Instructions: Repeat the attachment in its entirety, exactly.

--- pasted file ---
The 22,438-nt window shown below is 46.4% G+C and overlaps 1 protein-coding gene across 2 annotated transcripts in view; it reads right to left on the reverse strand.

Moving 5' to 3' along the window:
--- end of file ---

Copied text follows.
The 22,438-nt window shown below is 46.4% G+C and overlaps 1 protein-coding gene across 2 annotated transcripts in view; it reads right to left on the reverse strand.

Moving 5' to 3' along the window: